The secretary of the Vatican dicastery said that the factors needed to end corruption include “good laws, healthy social relations, valid education and instruction, justice and solidarity, the maintenance of grass-roots morality and formation of consciences.”


Bishop Crepaldi specified that “honest conduct must be rewarded and dishonesty punished.”

These criteria, he continued, are “perfectly in line with the social doctrine of the Church” and, at the same time, they express “the concrete exigencies of the struggle against corruption today.”

The bishop added: “The social doctrine of the Church clearly relates these three aspects, understanding justice as inseparable in the legal, social and moral sense. These three aspects are considered inseparable because they must be kept together by the principle of subsidiarity as the way of articulating the common good.”

In regard to the relationship between corruption and development, Bishop Crepaldi explained that “corruption is also at the root of poverty and underdevelopment. Its negativity, even before removing resources for growth and having repercussions on the system with very high costs, contributes to create an ethical, social and cultural context of constraint to development.”

“The social doctrine of the Church believes in the economy and gives it an important role in human development,” the prelate added.

Clean economy

At the same time, the social doctrine believes that true development is the fruit of a “clean” economy and that business activity requires by its very nature virtues contrary to corruption, such as “diligence, industry, prudence in taking reasonable risks, reliability and fidelity in interpersonal relations, and fortitude in executing difficult and painful but necessary decisions,” the Vatican official said.

Bishop Crepaldi pointed out: “Markets dominated by corruption favor the less capable; in corrupt markets parasitic incomes prevail; markets cannot subsist without written and unwritten rules which corruption eliminates in fact; the market cannot live without the circulation of information which corruption instead contaminates.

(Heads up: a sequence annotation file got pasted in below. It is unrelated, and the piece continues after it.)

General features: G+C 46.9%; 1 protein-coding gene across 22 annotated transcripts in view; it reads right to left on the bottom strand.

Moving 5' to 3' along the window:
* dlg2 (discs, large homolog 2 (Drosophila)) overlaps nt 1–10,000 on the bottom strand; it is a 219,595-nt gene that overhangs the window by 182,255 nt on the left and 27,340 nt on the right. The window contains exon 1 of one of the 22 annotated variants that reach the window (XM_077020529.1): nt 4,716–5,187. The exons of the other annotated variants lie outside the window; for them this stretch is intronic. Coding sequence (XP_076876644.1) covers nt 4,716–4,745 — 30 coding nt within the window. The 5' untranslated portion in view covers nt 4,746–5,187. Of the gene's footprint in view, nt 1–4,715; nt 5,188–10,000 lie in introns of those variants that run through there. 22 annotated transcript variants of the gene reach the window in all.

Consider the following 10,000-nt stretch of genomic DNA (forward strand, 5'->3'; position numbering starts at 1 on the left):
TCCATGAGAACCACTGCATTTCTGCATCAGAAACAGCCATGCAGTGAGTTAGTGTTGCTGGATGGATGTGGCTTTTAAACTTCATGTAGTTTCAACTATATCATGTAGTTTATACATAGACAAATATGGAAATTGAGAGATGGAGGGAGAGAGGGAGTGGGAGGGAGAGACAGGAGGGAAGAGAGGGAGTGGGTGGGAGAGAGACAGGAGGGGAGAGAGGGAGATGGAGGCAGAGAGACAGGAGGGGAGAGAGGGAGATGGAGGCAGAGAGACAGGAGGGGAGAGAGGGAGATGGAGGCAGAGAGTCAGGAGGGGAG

“A market distorted by corruption prevents the entry of new businesses; corruption is fed by the excesses of bureaucracy which curb the dynamism of markets; the connection between the economy and politics, with the participation of politicians in the administrative councils of businesses, fuels corruption and at the same time hinders productive and economic efficiency.”

“Open but regulated markets, both juridically as well as morally, are needed for the struggle against corruption,” stressed the prelate.

A challenge

On greeting the close to 80 internationally distinguished scholars and experts at the conference, Cardinal Martino stressed that the “dicastery will make every effort to assess what has been said, preparing to this end a ‘detailed’ text which will highlight the most significant and consolidated results and the most mature and enlightening lines to combat corruption effectively and to govern it with determination.”

The cardinal then sketched the essential outline of this text:

1) The phenomenon of corruption must be studied continually and carefully. To govern it properly, it must be properly understood.

2) Corruption challenges our responsibility toward present and future generations. All must make their own contribution: individuals, organized entities, national institutions and international organizations.

3) The struggle against corruption must involve the Church’s efforts.